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ImageThe world economic crisis is giving Africa a unique opportunity to shape its place in the global economy, said ANC Treasurer-General Dr Mathews Phosa during a recent visit to London.

It was the best of times, it was the worst of times;  it was the age of wisdom, it was the age of foolishness; it was the epoch of belief, it was the epoch of incredulity; it was the season of Light, it was the season of Darkness; it was the spring of hope, it was the winter of despair; we had everything before us, we had nothing before us." – Charles Dickens, A Tale of Two Cities.

These are certainly interesting and challenging times!

But is everything necessarily as gloomy as we are being led to believe? Yes, the repercussions of sub-prime fallout and credit crunch have been felt around the world. All indications are that we are in the midst of a global recession, with the IMF recently forecasting a 1.3% contraction in the world economy this year (the first time since World War II that we will experience such a contraction).

Acknowledging Africa's Progress

But what is the likely impact of the global economic crisis on Africa and risks associated with it?
ImageLet us begin by first acknowledging the substantial progress that has been made in South Africa and elsewhere on the continent over the past decade from both a political and economic perspective – maturing democratic institutions and sound macroeconomic policies have helped drive unprecedented growth in a number of African democracies in this period.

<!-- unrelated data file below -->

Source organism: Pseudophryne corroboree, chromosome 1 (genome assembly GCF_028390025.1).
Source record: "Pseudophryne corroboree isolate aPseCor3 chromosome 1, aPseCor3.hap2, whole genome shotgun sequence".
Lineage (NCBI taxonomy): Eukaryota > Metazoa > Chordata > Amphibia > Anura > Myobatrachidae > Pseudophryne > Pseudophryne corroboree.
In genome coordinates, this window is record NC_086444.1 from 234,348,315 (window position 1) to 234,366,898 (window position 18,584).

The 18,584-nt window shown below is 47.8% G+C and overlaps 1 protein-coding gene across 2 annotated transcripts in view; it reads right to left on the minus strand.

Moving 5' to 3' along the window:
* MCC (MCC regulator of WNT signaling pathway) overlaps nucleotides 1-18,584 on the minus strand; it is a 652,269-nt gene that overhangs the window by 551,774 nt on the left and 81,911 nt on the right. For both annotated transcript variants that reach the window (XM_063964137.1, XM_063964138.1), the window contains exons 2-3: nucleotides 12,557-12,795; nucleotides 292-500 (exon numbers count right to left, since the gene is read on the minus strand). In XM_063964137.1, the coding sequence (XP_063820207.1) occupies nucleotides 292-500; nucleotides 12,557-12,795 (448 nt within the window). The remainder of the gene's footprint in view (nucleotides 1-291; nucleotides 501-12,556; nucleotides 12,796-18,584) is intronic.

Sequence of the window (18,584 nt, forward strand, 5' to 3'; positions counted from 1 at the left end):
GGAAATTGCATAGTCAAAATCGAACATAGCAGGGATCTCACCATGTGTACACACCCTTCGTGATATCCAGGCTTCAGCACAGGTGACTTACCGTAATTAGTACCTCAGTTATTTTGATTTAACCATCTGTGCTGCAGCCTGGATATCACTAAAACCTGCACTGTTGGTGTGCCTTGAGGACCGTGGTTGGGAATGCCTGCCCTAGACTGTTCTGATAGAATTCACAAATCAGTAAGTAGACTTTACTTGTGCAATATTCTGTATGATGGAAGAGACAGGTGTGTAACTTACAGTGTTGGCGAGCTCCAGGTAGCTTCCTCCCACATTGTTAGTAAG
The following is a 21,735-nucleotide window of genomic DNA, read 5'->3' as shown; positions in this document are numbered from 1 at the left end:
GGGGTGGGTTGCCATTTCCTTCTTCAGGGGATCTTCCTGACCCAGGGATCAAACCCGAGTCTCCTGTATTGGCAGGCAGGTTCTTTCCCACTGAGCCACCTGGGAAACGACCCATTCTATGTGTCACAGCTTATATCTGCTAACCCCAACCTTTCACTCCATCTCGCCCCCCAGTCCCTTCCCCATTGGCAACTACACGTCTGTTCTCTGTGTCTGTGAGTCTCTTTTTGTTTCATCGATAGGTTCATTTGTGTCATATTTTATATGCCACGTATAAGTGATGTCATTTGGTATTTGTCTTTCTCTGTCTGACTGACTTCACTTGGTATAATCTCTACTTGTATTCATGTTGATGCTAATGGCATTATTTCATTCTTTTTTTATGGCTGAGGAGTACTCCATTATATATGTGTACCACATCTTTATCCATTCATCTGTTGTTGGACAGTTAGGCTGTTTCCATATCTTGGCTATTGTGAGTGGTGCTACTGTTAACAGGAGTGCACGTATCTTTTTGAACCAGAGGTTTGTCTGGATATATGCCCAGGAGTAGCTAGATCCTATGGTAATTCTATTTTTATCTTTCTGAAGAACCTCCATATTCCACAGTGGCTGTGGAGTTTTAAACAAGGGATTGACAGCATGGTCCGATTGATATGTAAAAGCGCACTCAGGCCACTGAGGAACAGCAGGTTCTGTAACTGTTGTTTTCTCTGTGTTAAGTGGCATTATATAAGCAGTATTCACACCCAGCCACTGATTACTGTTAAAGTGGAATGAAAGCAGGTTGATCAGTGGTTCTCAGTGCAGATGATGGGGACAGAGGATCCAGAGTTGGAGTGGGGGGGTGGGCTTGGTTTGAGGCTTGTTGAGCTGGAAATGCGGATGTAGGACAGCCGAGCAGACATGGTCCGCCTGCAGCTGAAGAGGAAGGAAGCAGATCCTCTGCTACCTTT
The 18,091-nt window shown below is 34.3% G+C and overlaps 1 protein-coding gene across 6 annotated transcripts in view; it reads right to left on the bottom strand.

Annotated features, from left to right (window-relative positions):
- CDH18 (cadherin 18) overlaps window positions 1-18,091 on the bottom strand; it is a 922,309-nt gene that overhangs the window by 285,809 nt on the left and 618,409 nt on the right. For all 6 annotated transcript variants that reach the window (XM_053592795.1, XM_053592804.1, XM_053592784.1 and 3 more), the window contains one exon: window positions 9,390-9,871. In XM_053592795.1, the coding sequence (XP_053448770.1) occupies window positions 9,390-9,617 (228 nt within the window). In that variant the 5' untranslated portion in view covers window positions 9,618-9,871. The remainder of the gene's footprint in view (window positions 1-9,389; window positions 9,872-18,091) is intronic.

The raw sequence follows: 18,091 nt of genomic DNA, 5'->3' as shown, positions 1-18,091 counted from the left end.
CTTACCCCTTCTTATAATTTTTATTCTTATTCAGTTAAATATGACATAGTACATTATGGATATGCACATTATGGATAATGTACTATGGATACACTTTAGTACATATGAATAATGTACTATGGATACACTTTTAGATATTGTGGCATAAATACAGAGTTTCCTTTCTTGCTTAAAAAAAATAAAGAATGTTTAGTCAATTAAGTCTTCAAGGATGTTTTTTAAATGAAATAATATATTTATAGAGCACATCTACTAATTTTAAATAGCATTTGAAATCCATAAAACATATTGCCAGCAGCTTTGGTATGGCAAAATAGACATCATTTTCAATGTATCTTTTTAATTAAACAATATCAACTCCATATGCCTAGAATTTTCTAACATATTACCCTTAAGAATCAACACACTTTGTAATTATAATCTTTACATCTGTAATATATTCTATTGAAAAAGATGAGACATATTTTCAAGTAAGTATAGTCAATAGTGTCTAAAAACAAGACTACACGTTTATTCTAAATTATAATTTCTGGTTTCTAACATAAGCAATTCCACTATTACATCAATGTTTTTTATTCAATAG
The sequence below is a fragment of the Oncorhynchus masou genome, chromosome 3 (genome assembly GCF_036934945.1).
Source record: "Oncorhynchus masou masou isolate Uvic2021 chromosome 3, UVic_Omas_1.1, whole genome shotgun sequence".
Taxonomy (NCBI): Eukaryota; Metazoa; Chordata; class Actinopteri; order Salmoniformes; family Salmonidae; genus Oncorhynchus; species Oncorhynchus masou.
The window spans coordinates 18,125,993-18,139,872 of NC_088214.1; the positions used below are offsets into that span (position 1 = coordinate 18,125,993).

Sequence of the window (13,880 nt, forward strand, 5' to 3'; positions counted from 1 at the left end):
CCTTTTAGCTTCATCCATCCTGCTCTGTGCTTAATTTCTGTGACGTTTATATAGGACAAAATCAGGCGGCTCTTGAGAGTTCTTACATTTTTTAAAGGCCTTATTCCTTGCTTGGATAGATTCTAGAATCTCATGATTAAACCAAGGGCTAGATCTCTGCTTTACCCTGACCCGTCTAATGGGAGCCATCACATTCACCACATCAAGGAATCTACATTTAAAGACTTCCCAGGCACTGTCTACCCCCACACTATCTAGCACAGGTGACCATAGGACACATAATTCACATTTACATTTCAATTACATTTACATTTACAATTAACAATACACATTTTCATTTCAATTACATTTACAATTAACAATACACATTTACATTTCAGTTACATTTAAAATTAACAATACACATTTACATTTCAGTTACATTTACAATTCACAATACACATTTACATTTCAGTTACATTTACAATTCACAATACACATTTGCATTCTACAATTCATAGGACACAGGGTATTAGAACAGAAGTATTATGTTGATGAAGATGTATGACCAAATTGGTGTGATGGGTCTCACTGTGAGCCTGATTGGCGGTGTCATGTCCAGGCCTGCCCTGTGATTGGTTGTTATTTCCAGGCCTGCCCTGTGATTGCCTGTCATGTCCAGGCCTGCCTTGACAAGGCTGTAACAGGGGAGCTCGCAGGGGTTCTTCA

However, there is clearly still a long way to go and even the progress made so far may be in danger as a result of the global economic crisis. Although the financial systems in most African countries emerged relatively unscathed from the initial sub-prime fallout, the impact of the subsequent global economic crisis is likely to negatively impact 3 sources of capital for governments and business, all of which are critical for the continued growth and development of Africa.

Maturing democratic institutions and sound macroeconomic policies have helped drive unprecedented growth in a number of African democracies.

Access to credit for consumers, private and public sector is increasingly difficult and expensive; and lower demand and prices for resources and other commodities will hit export earnings hard;